Common value that goes beyond numbers | opinion

Silvana de los Hieros: Director of Communications and Sustainability at IDAT

Collaborative note

When I write this column, I start this first paragraph with percentages and tons. I talk about sustainability and strategies, but in the process I stop. Sustainability is not just about the facts and figures that support a truth we all understand, it is about the people and their stories that give those numbers meaning.

Jessica Coronado works in recycling. He doesn’t necessarily engage in this activity out of love for the world and preserving our ecosystems. She and her family lived by raising farm animals, and like many Peruvians, they did not have enough money, so they made ends meet by collecting recyclable waste. With their baby and stroller, they opened one bag after another, selecting what should have already been separated from each other’s home.

This activity generates mistrust in many Lima neighborhoods because the recycler is stigmatized in his daily work; Even as their contributions turn them into unsung heroes who reduce the impact of climate change. Imagine that we live in a country where more than 23 thousand tons of solid waste are generated daily, of which more than 20% may be inorganic treasures that can be transformed and have a more useful life in this world.

Understanding the importance and need for Jessica’s work, at IDAT, we use our training expertise to generate shared value, a concept that, in synergy with other companies, can lead to real and significant transformations in people. Jessica is a champion among others doing this work, but she needs direction and structure: formalization.

As an educational entity, we started the first professional course for recycling specialists at Recicla Consciente, an initiative led by Supermercados Peruanos, which in turn inspired us because this path has been started by many companies that have begun to prioritize the future of our families and our community. Reducing the impact of climate change, especially in the least favored sectors that easily give up due to their precarious state in the face of the changes to which Mother Earth is exposed.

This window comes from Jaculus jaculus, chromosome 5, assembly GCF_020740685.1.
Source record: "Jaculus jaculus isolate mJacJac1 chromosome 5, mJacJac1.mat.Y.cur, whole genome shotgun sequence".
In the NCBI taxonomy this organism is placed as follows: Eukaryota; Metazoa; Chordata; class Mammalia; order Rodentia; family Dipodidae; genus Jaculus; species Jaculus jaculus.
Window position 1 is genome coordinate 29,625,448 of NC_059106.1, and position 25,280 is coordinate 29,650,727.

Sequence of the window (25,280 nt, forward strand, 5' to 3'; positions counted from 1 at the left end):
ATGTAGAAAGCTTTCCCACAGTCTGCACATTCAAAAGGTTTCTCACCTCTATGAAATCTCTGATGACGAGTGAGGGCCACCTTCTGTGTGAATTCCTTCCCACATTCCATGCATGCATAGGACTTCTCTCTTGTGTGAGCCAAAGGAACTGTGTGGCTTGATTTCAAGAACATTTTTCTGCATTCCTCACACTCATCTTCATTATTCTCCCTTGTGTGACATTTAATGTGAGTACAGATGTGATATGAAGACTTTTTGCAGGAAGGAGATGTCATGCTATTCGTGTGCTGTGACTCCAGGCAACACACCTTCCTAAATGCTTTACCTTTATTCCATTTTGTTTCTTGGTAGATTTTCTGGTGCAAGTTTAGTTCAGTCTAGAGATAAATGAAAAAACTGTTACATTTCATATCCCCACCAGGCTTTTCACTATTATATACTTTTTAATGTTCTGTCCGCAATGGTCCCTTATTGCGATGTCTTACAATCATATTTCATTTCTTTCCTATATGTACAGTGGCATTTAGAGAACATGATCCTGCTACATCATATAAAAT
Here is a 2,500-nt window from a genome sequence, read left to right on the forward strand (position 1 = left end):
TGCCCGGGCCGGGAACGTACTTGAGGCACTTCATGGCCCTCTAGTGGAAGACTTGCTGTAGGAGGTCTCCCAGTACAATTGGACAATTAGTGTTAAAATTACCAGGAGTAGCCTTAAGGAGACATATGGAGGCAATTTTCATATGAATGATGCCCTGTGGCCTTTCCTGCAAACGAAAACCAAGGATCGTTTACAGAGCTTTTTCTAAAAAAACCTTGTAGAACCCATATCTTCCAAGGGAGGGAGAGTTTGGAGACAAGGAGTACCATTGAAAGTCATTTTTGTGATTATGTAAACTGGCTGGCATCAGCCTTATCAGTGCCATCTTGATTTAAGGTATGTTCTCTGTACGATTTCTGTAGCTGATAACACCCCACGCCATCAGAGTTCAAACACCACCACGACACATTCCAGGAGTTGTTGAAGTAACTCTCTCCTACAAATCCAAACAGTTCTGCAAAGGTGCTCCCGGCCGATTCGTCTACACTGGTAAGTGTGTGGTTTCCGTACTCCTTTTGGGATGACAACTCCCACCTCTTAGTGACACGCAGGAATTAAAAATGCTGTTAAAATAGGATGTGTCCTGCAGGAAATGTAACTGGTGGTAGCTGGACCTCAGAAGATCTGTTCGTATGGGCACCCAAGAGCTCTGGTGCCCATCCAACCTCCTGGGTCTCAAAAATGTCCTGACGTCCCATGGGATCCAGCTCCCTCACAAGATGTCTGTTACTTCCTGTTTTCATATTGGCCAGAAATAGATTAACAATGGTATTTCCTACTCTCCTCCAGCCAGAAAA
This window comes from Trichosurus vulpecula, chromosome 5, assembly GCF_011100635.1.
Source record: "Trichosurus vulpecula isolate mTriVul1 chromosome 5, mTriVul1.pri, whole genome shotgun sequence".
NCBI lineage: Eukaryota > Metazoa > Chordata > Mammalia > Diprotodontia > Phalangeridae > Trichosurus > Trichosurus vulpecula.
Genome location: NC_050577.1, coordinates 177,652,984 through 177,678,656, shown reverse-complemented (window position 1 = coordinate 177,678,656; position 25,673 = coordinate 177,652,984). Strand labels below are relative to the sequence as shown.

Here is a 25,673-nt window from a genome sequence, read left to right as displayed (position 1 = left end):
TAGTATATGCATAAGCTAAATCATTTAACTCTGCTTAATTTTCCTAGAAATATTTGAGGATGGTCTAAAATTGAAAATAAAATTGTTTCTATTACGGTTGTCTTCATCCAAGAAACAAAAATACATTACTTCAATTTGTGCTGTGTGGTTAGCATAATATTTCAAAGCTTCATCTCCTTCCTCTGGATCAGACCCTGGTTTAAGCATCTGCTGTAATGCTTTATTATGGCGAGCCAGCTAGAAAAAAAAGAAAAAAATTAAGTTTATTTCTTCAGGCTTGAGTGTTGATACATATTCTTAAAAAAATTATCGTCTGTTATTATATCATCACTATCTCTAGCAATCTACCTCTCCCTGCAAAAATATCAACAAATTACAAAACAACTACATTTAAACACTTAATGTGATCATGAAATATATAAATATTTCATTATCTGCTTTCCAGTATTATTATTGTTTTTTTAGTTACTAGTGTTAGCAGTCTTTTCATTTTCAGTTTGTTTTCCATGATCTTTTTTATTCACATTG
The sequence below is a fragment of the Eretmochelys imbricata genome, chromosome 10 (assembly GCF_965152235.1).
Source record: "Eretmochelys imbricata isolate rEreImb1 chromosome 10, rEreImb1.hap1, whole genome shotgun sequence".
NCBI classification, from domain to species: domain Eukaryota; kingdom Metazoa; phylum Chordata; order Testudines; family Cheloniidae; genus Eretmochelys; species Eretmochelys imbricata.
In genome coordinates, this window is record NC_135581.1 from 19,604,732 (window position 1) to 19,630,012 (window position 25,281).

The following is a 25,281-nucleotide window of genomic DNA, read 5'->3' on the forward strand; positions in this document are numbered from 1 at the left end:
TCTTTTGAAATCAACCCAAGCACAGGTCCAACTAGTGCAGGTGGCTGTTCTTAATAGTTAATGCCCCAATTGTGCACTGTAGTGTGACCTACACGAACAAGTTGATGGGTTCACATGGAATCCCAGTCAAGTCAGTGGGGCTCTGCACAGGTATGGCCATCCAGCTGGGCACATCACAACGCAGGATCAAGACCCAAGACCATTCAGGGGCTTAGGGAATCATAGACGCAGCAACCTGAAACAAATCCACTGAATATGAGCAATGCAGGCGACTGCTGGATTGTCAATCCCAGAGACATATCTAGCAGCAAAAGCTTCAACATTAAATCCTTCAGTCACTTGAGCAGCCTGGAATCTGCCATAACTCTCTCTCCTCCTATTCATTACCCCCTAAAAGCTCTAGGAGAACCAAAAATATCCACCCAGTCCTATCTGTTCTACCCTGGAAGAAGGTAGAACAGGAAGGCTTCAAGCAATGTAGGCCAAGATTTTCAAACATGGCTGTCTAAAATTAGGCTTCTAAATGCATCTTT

This proposal not only promotes formalization but also interconnectedness because the path together is always less difficult. In collaboration since implementation, IDAT, Life Out Of Plastic – LOOP, the Ministry of the Environment, Peruvian supermarkets and local municipalities have produced nearly a thousand recyclers who in turn work with their families to be part of these training courses. This is just a small stretch on the path that will be established in the coming years, but it all starts with prioritizing people and their quality of life and well-being, not just their survival.

By embracing shared value projects, companies are cultivating a more sustainable and prosperous future. We can work alone, but as a team we can build bridges to this future, where business success and social prosperity are not exclusive, but interconnected. Let’s not focus on the numbers as the most important thing, but on the stories that our society weaves.

(Tags for translation)Peru21

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